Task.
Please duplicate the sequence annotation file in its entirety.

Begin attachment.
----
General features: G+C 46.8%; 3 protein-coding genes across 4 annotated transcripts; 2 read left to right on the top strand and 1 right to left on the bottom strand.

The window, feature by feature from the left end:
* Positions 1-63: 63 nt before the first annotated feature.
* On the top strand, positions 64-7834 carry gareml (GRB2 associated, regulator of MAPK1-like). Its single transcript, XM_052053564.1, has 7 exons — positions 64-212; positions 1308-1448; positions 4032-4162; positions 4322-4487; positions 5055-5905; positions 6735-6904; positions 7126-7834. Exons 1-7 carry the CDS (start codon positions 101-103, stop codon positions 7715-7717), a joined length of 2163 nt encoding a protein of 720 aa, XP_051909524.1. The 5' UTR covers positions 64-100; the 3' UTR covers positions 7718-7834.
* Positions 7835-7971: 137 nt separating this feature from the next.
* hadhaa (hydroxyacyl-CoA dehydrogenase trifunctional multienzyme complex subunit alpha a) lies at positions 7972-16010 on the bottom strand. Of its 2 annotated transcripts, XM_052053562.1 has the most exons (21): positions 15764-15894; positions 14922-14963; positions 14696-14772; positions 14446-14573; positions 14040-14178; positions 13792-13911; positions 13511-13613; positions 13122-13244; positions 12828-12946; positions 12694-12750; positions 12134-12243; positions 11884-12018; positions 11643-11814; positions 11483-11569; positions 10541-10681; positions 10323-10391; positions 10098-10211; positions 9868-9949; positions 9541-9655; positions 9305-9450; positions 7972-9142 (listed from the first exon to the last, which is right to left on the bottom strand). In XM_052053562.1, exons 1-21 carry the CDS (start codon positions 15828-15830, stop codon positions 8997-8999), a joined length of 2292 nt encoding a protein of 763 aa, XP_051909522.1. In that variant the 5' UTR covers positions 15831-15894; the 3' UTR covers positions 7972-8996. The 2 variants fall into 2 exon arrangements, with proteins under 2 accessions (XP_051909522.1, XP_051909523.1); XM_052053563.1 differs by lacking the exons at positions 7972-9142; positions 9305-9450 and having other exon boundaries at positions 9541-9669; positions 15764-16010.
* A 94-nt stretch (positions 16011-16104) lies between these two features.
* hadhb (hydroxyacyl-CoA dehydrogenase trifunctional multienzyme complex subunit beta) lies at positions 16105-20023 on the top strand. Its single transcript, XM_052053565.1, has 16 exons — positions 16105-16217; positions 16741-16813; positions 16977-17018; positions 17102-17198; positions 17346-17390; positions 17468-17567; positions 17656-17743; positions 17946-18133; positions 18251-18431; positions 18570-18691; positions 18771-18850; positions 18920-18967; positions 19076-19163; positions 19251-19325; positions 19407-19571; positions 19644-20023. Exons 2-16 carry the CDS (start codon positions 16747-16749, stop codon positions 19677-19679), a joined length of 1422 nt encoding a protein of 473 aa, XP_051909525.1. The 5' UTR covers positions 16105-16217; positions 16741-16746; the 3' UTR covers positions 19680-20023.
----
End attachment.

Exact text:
General features: G+C 46.8%; 3 protein-coding genes across 4 annotated transcripts; 2 read left to right on the top strand and 1 right to left on the bottom strand.

The window, feature by feature from the left end:
* Positions 1-63: 63 nt before the first annotated feature.
* On the top strand, positions 64-7834 carry gareml (GRB2 associated, regulator of MAPK1-like). Its single transcript, XM_052053564.1, has 7 exons — positions 64-212; positions 1308-1448; positions 4032-4162; positions 4322-4487; positions 5055-5905; positions 6735-6904; positions 7126-7834. Exons 1-7 carry the CDS (start codon positions 101-103, stop codon positions 7715-7717), a joined length of 2163 nt encoding a protein of 720 aa, XP_051909524.1. The 5' UTR covers positions 64-100; the 3' UTR covers positions 7718-7834.
* Positions 7835-7971: 137 nt separating this feature from the next.
* hadhaa (hydroxyacyl-CoA dehydrogenase trifunctional multienzyme complex subunit alpha a) lies at positions 7972-16010 on the bottom strand. Of its 2 annotated transcripts, XM_052053562.1 has the most exons (21): positions 15764-15894; positions 14922-14963; positions 14696-14772; positions 14446-14573; positions 14040-14178; positions 13792-13911; positions 13511-13613; positions 13122-13244; positions 12828-12946; positions 12694-12750; positions 12134-12243; positions 11884-12018; positions 11643-11814; positions 11483-11569; positions 10541-10681; positions 10323-10391; positions 10098-10211; positions 9868-9949; positions 9541-9655; positions 9305-9450; positions 7972-9142 (listed from the first exon to the last, which is right to left on the bottom strand). In XM_052053562.1, exons 1-21 carry the CDS (start codon positions 15828-15830, stop codon positions 8997-8999), a joined length of 2292 nt encoding a protein of 763 aa, XP_051909522.1. In that variant the 5' UTR covers positions 15831-15894; the 3' UTR covers positions 7972-8996. The 2 variants fall into 2 exon arrangements, with proteins under 2 accessions (XP_051909522.1, XP_051909523.1); XM_052053563.1 differs by lacking the exons at positions 7972-9142; positions 9305-9450 and having other exon boundaries at positions 9541-9669; positions 15764-16010.
* A 94-nt stretch (positions 16011-16104) lies between these two features.
* hadhb (hydroxyacyl-CoA dehydrogenase trifunctional multienzyme complex subunit beta) lies at positions 16105-20023 on the top strand. Its single transcript, XM_052053565.1, has 16 exons — positions 16105-16217; positions 16741-16813; positions 16977-17018; positions 17102-17198; positions 17346-17390; positions 17468-17567; positions 17656-17743; positions 17946-18133; positions 18251-18431; positions 18570-18691; positions 18771-18850; positions 18920-18967; positions 19076-19163; positions 19251-19325; positions 19407-19571; positions 19644-20023. Exons 2-16 carry the CDS (start codon positions 16747-16749, stop codon positions 19677-19679), a joined length of 1422 nt encoding a protein of 473 aa, XP_051909525.1. The 5' UTR covers positions 16105-16217; positions 16741-16746; the 3' UTR covers positions 19680-20023.